Measurements: Adherence to statin therapy (measured as the proportion of days covered [PDC] up to 1 year) and a composite outcome comprising hospitalization for an acute coronary syndrome or stroke and all-cause mortality. Hazard ratios (HRs) and absolute rate differences were estimated.
Results: A total of 90 111 patients who initiated a statin during the study was identified; 83 731 (93%) initiated a generic drug, and 6380 (7%) initiated a brand-name drug. The mean age of patients was 75.6 years, and most (61%) were female. The average PDC was 77% for patients in the generic group and 71% for those in the brand-name group (P less than 0.001). An 8% reduction in the rate of the clinical outcome was observed among patients in the generic group versus those in the brand-name group (HR, 0.92 [95% CI, 0.86 to 0.99]). The absolute difference was −1.53 events per 100 person-years (CI, −2.69 to −0.19 events per 100 person-years).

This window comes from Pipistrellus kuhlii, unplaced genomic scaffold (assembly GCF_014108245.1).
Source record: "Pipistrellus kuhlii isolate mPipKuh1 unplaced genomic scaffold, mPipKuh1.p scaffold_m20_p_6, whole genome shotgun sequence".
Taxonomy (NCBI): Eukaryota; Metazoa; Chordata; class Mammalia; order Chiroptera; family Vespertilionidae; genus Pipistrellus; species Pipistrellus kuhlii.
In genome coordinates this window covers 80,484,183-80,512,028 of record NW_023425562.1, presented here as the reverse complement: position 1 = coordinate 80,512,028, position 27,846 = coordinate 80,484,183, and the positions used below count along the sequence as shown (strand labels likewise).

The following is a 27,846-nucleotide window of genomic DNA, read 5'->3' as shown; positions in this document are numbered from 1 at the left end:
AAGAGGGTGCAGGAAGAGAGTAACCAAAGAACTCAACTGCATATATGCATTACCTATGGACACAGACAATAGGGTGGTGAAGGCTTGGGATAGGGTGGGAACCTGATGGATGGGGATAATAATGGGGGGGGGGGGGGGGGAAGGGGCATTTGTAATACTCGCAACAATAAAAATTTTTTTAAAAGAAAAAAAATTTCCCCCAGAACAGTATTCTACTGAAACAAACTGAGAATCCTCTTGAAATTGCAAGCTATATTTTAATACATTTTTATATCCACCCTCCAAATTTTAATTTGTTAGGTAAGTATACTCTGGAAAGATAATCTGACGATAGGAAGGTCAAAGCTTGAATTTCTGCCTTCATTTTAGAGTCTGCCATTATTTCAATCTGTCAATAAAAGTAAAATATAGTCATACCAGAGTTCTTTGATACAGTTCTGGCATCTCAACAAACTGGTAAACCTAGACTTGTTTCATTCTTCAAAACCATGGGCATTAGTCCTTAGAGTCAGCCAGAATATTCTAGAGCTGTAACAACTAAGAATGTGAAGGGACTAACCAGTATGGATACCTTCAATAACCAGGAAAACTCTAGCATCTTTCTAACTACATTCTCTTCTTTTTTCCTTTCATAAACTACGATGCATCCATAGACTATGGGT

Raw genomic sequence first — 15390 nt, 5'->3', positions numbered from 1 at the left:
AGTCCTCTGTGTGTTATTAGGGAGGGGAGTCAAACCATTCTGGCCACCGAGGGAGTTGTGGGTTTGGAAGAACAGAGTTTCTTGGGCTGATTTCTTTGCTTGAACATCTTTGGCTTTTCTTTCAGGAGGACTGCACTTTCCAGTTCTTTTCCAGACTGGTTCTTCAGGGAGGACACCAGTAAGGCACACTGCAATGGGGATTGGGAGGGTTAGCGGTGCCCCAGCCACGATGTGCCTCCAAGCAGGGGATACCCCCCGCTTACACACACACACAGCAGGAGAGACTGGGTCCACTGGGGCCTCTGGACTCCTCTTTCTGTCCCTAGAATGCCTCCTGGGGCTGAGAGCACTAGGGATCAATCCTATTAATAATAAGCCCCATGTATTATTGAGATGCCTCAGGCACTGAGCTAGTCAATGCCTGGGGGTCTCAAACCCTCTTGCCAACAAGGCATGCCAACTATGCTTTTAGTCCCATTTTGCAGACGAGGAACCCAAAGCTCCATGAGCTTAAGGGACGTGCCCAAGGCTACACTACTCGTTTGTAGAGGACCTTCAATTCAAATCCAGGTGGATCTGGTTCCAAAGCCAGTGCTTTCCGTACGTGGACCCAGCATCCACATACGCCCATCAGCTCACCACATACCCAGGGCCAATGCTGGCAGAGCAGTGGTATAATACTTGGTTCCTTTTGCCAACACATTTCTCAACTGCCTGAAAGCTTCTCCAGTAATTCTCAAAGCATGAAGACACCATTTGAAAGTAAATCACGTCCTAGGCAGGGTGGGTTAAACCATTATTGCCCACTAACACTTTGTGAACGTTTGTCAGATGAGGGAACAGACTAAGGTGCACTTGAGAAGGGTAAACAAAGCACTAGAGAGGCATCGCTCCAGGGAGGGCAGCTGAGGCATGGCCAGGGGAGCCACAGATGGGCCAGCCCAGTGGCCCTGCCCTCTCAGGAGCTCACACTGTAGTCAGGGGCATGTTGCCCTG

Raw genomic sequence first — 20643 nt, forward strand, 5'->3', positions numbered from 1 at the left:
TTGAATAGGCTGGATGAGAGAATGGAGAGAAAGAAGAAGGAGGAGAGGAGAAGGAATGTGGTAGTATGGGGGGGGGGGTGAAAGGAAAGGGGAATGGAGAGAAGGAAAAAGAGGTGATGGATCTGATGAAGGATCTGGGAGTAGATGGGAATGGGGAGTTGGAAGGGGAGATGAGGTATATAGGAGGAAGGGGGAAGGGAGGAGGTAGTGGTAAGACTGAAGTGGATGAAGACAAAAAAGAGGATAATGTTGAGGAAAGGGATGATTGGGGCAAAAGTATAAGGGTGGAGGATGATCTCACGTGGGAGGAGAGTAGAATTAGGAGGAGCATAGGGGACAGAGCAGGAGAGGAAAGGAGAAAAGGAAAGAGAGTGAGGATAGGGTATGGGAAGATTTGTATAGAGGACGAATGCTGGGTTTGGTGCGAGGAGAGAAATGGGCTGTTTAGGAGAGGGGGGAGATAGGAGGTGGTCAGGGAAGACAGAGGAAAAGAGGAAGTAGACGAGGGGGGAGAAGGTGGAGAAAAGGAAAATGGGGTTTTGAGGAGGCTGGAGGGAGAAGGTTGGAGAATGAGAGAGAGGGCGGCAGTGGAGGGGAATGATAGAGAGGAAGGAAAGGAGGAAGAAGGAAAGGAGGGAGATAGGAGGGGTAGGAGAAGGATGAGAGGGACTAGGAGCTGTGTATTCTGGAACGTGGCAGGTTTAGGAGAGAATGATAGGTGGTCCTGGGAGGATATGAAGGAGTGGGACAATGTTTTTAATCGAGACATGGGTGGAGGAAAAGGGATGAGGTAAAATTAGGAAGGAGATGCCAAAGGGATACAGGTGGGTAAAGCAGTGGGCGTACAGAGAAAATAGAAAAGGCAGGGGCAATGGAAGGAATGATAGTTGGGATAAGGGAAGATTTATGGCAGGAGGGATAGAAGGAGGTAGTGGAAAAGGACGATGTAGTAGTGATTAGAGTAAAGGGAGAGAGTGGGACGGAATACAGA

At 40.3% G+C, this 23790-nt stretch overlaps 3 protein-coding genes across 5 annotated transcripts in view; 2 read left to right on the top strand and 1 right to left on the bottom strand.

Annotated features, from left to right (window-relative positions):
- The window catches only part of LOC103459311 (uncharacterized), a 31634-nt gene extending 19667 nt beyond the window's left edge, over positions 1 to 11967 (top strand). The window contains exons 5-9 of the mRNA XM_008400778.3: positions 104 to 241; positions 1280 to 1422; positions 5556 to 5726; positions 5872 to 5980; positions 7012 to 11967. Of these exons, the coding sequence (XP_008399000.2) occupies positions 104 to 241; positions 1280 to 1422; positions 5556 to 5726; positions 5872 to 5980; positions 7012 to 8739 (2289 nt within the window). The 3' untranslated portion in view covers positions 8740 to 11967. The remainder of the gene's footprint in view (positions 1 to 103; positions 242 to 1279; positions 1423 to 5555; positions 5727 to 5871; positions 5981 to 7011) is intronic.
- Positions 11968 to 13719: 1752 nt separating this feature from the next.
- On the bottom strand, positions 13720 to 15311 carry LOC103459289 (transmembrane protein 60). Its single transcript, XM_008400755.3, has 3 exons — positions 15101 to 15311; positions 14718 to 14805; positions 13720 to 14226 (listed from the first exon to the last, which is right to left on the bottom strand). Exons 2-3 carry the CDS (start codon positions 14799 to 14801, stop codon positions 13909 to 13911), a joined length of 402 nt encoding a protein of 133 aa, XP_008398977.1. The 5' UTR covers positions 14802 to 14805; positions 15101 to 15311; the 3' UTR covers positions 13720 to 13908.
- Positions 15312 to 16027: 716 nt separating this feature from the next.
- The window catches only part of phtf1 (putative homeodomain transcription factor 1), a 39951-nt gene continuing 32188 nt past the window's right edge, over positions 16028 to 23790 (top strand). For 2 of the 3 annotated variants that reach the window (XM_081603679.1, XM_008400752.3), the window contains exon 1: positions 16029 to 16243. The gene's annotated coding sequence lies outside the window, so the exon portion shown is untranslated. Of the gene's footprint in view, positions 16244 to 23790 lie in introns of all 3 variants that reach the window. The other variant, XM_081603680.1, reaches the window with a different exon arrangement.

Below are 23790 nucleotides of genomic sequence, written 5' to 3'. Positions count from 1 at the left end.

Limitation: Results may not be generalizable to other populations with different incomes or drug benefit structures.
Conclusion: Compared with those initiating brand-name statins, patients initiating generic statins were more likely to adhere and had a lower rate of a composite clinical outcome.